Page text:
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FEATURE: A glimpse of H.K. nature, away from the shopping frenzy.

HONG KONG, Aug. 23 Kyodo


Red rocks that are 380 million years old, tree-like ferns that fishermen have used to numb fish, and a fishing village-turned-fish-breeding bay can all be seen in a day-tour in Hong Kong being launched next month that targets tourists from Europe, North America and Japan.

''Tourists from Japan, European countries and the United States love visiting nature,'' said Eva Cheung, corporate communications and public relations senior executive of the Hong Kong Tourism Board. ''We want to take visitors to Hong Kong's rural side and introduce them to the untamed features away from the all-developed city.''

From September to February, the board's Nature Kaleidoscope tour will take visitors to see different wonders of Hong Kong's nature, with different tours running every day of the week.

It is the first eco-tour the board has organized for visitors that showcases the hidden nature of Hong Kong.

A panhandle that forms part of the shoreline along the Tolo Channel in northeastern Hong Kong is 380 million years old, according to island-hopping tour guide Miranda Chan.

''The Jurassic period was only about 180 million years ago, the rock is much older,'' Chan said. ''There are places of interest many local people don't even know.''

White-flowered derris, a rare climbing fern with a stem 15 to 20 centimeters in diameter is found in an area called Lai Chi Wo, about 45 minutes' boat ride away from Sha Tin in the New Territories.

''Fishermen used to grind the plants into powder and sprinkle them in the sea to numb the fish before netting an easy catch,'' Chan said.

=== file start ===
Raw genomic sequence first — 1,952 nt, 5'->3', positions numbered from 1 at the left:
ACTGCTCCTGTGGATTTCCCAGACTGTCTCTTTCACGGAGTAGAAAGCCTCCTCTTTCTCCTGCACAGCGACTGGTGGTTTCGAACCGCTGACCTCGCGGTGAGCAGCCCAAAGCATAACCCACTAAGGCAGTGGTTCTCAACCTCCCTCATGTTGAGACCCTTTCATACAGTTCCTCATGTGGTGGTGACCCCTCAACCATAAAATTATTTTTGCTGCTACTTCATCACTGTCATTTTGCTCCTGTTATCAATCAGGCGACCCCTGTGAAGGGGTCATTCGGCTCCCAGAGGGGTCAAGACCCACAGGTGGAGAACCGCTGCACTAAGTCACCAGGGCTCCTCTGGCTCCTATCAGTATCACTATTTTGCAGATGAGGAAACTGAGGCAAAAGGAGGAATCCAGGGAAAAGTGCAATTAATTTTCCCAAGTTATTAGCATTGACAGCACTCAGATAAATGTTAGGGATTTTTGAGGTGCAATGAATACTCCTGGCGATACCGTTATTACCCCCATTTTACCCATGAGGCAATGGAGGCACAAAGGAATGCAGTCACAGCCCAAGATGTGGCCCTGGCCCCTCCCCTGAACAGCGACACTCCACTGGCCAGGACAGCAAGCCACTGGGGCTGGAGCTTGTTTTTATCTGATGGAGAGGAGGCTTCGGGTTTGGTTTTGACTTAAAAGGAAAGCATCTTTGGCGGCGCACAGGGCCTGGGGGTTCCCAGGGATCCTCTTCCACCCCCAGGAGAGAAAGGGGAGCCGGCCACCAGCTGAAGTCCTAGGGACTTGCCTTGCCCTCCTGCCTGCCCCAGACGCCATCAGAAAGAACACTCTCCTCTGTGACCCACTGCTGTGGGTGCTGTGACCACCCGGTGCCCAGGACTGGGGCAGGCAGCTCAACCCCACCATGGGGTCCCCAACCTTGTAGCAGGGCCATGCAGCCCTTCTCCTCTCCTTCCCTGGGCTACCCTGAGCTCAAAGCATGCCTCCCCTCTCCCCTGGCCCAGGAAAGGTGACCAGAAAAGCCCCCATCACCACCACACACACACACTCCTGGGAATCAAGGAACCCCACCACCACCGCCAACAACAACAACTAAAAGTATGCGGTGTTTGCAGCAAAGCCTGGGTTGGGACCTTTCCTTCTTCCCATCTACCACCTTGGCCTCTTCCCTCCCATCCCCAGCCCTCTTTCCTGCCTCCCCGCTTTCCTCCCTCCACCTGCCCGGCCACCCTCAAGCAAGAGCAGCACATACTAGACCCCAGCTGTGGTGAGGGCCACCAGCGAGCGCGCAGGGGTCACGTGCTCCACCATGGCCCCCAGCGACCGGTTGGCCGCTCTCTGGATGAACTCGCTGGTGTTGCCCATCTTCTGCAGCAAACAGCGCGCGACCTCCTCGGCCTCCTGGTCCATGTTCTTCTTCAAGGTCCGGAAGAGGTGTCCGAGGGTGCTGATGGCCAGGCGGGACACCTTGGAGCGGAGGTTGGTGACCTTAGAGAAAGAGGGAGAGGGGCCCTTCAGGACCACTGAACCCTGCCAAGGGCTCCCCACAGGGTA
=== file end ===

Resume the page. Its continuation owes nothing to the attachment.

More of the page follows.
''Luckily, the natural chemical in the plant here, rotenone, was not strong enough and that spared the plants from going extinct,'' she added.

Unfortunately, visitors who take the hanging derris for a swing could pose a bigger danger to the plant, she noted.

''That's our job, to educate and remind people how fragile nature is, and only by protecting it, humans and nature can survive in harmony,'' Chan said.

Hong Kong, a former British colony that returned to Chinese rule in 1997, has not been too keen on nature conservation, neither the British or Japanese rulers were particularly mindful of protecting the environment, Chan said, leading to extinction of precious trees.

About 10 minutes' sail from Lai Chi Wo is Kat O, once a busy fishing village in the early 20th century. Kat O has transformed into a fish-breeding bay where a handful of makeshift ponds are anchored near the shore, harboring the ''fruit of the ocean'' for the small group of fishermen who still reside on the once popular island.

Houses with construction dates engraved on their walls are vacant and deteriorating into debris after island residents left for better job opportunities in the city.

''Some of the residents have returned and renovated their ancestors' homes in recent years, but still, many who live here are elders, who have witnessed the rise and fall of the fishing village,'' Chan said.

The island-hopping tour will be held on Saturdays.

Tourism board public relations manager Lucinda Wong said there are other eco-tours, including a farm visit, bird watching and Wetland Park tours available seven days a week.

The six-month pilot program costs HK$100,000 to run and is available to non-Hong Kong residents only. Wong said locals have abundant choices, but this is the only nature tour for visitors.

However, critics say only a small number of visitors would be interested in Hong Kong's countryside as most of them come for shopping and food and they would prefer traveling to neighboring Macao or mainland Chinese cities over a close encounter with nature.
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Publication:Asian Economic News
Date:Aug 28, 2006
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